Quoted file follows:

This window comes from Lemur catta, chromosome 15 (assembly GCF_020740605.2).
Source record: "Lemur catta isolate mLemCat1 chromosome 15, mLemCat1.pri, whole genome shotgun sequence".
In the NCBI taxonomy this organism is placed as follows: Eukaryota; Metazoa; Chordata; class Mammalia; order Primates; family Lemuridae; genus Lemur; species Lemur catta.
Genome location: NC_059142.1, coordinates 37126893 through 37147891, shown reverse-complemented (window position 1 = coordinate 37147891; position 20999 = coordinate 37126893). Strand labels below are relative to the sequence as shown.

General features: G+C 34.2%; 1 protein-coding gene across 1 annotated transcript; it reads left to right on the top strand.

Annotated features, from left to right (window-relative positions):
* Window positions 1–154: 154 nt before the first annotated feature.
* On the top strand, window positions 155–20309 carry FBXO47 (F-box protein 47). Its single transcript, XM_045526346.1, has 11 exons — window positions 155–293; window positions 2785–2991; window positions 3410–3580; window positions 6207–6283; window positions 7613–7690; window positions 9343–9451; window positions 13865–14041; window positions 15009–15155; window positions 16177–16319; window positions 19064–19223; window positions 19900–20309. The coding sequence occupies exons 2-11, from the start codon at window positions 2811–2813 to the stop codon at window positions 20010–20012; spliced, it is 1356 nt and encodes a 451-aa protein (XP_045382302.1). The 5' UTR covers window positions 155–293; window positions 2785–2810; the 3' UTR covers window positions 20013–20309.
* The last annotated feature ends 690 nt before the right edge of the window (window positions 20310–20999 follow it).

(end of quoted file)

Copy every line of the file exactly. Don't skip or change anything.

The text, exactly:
This window comes from Lemur catta, chromosome 15 (assembly GCF_020740605.2).
Source record: "Lemur catta isolate mLemCat1 chromosome 15, mLemCat1.pri, whole genome shotgun sequence".
In the NCBI taxonomy this organism is placed as follows: Eukaryota; Metazoa; Chordata; class Mammalia; order Primates; family Lemuridae; genus Lemur; species Lemur catta.
Genome location: NC_059142.1, coordinates 37126893 through 37147891, shown reverse-complemented (window position 1 = coordinate 37147891; position 20999 = coordinate 37126893). Strand labels below are relative to the sequence as shown.

General features: G+C 34.2%; 1 protein-coding gene across 1 annotated transcript; it reads left to right on the top strand.

Annotated features, from left to right (window-relative positions):
* Window positions 1–154: 154 nt before the first annotated feature.
* On the top strand, window positions 155–20309 carry FBXO47 (F-box protein 47). Its single transcript, XM_045526346.1, has 11 exons — window positions 155–293; window positions 2785–2991; window positions 3410–3580; window positions 6207–6283; window positions 7613–7690; window positions 9343–9451; window positions 13865–14041; window positions 15009–15155; window positions 16177–16319; window positions 19064–19223; window positions 19900–20309. The coding sequence occupies exons 2-11, from the start codon at window positions 2811–2813 to the stop codon at window positions 20010–20012; spliced, it is 1356 nt and encodes a 451-aa protein (XP_045382302.1). The 5' UTR covers window positions 155–293; window positions 2785–2810; the 3' UTR covers window positions 20013–20309.
* The last annotated feature ends 690 nt before the right edge of the window (window positions 20310–20999 follow it).